If you are thinking about heading overseas, you would hard pressed to find a better destination than Vietnam. This Far East country not only boasts friendly people and great cuisine, it’s also has hundreds of miles of shoreline and mountains, and one of the most intriguing cultures in the world.
But before you hope on the next plane to Saigon, there are a few things that you should know about Vietnam.
1. You Need a Visa to Enter Vietnam
Unlike some other countries in Southeast Asia, you cannot simply arrive in Vietnam and pay for your visa on arrival. Instead, you will need to complete a Vietnam visa application ahead of time, and arrive with your visa already approved. The easiest way to get a visa is by applying online through one of Vietnam’s designated visa partner sites. The staff of these sites handles all necessary paperwork, and your visa is usually ready in a few days.
2. The Traffic Shouldn’t Be Scary
If you fly into Vietnam, odds are that you will arrive in either Ho Chi Minh City or Hanoi. And once you travel from the airport to the centre of either city, you will get one of the classic Vietnamese experiences: navigating traffic. Even if you aren’t driving (and you probably shouldn’t), you will frequently need to cross streets that are completely filled with passing motor bikes. At first, walking through this thick traffic can be intimidating. But don’t let it scare you. If you simply walk out into the street, as though you have right of way, the motor bike drivers will move to avoid you. Follow the lead of nearby Vietnamese, and you will be just fine.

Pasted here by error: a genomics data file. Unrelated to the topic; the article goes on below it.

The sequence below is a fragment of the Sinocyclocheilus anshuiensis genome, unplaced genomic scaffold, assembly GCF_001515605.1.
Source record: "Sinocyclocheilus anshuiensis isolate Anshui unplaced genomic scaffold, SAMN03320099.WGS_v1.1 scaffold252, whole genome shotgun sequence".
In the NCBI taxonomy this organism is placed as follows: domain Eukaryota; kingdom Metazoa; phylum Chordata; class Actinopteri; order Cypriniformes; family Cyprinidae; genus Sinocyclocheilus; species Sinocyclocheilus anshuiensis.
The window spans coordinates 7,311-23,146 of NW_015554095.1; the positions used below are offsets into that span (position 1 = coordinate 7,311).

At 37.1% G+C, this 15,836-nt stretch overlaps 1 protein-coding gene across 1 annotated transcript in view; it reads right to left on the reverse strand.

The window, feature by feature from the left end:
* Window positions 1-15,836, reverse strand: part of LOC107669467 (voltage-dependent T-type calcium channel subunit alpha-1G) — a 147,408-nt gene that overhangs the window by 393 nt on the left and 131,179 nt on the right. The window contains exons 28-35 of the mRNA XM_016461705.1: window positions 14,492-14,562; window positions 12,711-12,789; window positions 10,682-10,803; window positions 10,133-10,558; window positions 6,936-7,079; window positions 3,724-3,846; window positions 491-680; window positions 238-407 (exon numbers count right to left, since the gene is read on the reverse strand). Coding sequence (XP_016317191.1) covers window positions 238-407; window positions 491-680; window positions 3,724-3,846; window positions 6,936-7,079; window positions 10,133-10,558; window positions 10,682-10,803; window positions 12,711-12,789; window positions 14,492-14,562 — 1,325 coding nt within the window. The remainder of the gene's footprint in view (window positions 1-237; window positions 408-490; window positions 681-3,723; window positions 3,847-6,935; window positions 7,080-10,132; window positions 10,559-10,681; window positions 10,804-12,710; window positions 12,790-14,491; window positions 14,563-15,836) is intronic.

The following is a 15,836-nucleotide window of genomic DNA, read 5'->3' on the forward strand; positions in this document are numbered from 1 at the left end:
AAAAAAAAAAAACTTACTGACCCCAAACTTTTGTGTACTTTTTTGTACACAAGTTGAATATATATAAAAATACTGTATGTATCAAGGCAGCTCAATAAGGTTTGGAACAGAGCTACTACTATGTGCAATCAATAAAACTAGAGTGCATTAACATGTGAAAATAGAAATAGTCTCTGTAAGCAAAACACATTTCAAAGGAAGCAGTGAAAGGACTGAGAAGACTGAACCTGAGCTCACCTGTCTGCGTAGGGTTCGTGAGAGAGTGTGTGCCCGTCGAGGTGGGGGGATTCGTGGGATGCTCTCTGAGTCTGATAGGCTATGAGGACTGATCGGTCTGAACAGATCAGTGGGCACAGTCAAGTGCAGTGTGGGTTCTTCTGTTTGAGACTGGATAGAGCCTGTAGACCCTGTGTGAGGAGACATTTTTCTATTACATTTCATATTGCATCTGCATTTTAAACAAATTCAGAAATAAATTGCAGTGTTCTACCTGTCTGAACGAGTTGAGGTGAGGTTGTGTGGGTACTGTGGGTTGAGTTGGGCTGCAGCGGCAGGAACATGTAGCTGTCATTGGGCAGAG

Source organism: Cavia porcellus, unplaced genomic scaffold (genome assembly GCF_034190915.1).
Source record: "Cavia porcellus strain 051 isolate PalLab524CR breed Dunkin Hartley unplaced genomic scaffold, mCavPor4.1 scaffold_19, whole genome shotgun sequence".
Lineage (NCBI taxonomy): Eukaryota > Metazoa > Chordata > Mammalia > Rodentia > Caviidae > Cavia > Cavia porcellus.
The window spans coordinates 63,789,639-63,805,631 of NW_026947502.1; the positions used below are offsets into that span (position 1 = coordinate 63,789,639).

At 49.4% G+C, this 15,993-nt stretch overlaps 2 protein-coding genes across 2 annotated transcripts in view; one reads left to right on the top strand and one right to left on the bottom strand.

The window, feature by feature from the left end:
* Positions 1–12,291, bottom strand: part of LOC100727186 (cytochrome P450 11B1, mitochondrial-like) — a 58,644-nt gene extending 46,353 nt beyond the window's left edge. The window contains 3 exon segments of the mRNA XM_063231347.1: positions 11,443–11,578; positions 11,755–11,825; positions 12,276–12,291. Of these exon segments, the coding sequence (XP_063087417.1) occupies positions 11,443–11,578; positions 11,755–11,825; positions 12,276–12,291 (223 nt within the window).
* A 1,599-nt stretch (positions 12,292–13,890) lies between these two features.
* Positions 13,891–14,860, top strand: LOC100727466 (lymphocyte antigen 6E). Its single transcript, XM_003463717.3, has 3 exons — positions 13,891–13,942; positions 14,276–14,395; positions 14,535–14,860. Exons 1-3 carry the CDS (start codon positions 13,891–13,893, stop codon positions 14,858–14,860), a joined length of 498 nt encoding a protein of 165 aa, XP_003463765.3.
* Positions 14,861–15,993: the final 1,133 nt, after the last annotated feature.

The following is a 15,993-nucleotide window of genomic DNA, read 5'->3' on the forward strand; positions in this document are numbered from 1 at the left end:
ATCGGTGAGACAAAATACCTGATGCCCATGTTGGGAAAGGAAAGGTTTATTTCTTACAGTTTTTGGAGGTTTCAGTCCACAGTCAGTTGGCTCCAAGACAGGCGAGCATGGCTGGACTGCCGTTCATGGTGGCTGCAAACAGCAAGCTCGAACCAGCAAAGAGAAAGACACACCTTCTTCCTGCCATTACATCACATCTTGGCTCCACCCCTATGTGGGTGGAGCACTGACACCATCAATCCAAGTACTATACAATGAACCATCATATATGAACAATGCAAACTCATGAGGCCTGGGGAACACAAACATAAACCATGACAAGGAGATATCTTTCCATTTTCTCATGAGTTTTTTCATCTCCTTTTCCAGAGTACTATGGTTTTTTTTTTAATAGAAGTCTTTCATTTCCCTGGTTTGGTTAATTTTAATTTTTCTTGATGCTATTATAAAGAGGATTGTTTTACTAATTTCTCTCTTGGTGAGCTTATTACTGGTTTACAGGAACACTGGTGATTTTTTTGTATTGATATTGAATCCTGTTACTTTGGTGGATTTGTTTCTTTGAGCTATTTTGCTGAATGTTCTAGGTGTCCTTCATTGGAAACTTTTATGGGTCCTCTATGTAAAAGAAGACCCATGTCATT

3. Beware of Dog!
If you are eating in a major city and you would prefer not to eat dog meat, be careful about what restaurant you walk into. This isn’t just a stereotype. In Vietnam, people do indeed eat dog, and many regard it as a delicacy. If you dine in a restaurant outside of the tourist zones, there is an excellent chance dog meat will be on the menu. You can avoid it by dining with Vietnamese, and asking their assistance with ordering dishes that do not include dog.
4. The Cheapest Tailors Are in Hue
If you’ve done any research on Vietnam, you’ve likely learned that one of the country’s biggest attractions are its highly skilled and very inexpensive tailors. Wherever you are in Vietnam, you will likely encounter people trying to sell you cut-rate clothing and textiles, but the real bargains are in Hue, a beach town about halfway between Ho Chi Minh City and Hanoi. If you really want to save some money, head there.
5. Vietnamese Love Westerners, Including Americans
Many tourists—especially those from the United States—worry that historical tensions between their country and Vietnam will make the native Vietnamese unfriendly or even hostile towards them. Nothing could be further from the truth. The vast majority of Vietnamese, even in the north, are very welcoming and hospitable towards Westerners, and especially towards Americans, who are relatively uncommon in Vietnam as compared to Europeans.